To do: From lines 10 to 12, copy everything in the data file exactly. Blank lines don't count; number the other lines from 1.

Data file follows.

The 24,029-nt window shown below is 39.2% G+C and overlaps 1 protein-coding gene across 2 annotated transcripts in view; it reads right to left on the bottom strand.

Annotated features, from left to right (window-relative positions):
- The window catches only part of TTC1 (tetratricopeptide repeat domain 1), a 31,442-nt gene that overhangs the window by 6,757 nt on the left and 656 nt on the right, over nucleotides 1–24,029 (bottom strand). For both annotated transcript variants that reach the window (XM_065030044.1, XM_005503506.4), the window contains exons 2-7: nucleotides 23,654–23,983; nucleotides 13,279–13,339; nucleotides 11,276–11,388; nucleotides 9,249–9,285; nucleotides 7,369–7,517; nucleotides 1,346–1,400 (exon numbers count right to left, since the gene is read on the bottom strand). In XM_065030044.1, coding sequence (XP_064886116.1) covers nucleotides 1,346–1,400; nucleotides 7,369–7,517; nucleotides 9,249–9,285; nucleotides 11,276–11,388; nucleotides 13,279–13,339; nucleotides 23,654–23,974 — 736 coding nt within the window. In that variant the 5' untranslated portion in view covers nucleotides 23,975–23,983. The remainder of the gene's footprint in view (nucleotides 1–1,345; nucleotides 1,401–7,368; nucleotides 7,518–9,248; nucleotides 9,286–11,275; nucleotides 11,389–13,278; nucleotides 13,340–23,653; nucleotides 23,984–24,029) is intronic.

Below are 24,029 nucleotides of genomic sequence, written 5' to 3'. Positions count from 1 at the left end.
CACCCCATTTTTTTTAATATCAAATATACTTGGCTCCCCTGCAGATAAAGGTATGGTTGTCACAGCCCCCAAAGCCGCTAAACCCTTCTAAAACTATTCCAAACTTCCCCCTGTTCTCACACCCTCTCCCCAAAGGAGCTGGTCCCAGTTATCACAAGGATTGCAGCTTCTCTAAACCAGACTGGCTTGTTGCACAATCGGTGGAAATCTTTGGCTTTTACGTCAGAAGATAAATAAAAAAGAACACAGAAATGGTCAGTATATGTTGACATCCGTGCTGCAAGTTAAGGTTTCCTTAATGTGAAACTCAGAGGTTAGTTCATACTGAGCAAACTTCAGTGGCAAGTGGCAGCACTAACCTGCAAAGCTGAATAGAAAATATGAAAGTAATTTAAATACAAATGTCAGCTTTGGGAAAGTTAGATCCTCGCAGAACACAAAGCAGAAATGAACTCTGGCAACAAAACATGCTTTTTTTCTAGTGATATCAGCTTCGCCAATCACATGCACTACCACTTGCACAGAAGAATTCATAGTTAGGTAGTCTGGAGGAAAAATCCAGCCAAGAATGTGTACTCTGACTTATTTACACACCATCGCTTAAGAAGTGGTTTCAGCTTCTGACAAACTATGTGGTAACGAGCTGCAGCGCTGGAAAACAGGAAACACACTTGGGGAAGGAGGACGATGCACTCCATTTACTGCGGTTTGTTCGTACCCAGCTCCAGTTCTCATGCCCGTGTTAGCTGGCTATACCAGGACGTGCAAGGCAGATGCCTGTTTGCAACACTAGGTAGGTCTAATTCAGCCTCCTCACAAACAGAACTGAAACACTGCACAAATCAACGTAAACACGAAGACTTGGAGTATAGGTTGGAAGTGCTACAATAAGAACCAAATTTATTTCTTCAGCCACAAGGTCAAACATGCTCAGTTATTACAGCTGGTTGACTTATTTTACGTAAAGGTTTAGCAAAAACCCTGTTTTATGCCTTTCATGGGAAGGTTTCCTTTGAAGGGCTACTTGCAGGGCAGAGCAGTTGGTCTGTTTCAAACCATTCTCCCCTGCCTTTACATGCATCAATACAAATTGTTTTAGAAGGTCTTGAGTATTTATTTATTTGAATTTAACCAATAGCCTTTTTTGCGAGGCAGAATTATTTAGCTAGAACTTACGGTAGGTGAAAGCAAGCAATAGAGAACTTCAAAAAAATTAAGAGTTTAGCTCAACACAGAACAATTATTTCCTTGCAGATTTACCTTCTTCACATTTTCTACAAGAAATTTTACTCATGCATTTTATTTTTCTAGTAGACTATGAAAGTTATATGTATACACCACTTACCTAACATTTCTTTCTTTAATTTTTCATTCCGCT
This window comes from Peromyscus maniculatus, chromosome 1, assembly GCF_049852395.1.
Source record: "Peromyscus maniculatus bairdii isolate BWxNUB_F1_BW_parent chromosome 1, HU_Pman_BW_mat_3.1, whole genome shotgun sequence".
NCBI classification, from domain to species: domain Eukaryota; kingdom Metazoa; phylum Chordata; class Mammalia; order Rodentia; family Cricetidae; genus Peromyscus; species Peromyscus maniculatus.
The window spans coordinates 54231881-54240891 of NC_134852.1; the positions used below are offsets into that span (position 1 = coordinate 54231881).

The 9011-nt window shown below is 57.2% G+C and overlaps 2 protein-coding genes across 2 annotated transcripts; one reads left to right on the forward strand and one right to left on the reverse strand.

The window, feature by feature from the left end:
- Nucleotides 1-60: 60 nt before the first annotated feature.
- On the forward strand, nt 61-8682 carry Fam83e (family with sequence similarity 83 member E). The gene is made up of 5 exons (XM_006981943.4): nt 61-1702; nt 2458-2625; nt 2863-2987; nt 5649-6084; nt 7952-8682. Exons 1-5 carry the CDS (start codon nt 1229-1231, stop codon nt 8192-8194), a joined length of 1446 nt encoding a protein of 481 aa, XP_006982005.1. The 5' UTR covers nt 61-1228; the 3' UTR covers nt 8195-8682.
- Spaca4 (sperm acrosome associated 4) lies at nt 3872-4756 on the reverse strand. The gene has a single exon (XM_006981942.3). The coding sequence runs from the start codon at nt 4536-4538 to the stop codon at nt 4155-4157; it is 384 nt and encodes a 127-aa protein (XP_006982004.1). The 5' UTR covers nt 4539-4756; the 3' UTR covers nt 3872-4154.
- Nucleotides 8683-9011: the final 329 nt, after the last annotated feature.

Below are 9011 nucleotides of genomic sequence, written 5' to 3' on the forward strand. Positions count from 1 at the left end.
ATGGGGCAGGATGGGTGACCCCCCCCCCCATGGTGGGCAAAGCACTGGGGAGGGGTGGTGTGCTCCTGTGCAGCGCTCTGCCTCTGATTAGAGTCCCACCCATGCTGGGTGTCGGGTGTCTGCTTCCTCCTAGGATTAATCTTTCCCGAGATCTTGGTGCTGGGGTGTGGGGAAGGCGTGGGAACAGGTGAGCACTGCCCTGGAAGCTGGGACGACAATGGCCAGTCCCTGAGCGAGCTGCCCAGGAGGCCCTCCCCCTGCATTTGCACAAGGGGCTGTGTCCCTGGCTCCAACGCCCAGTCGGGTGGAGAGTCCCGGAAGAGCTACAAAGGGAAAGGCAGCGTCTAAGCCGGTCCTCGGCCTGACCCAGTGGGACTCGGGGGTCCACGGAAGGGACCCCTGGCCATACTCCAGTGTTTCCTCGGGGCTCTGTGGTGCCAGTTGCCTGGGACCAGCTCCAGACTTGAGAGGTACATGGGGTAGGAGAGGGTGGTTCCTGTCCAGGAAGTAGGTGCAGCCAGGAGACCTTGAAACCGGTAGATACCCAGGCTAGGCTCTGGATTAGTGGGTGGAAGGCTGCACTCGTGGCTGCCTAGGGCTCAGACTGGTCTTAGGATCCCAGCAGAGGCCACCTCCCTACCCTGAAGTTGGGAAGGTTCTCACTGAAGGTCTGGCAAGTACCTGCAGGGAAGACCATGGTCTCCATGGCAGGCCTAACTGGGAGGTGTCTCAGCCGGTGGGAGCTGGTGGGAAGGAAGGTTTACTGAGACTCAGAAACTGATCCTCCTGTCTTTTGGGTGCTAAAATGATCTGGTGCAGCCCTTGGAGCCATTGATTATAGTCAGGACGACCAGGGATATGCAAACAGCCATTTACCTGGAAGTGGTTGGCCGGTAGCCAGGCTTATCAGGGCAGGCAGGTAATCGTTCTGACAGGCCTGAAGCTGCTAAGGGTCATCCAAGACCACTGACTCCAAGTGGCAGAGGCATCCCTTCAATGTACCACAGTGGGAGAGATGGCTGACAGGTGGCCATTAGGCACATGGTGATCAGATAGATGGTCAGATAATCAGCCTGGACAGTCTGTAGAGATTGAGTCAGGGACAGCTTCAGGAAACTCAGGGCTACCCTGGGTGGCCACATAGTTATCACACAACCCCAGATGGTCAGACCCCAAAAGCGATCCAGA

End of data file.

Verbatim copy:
The 9011-nt window shown below is 57.2% G+C and overlaps 2 protein-coding genes across 2 annotated transcripts; one reads left to right on the forward strand and one right to left on the reverse strand.

The window, feature by feature from the left end:
- Nucleotides 1-60: 60 nt before the first annotated feature.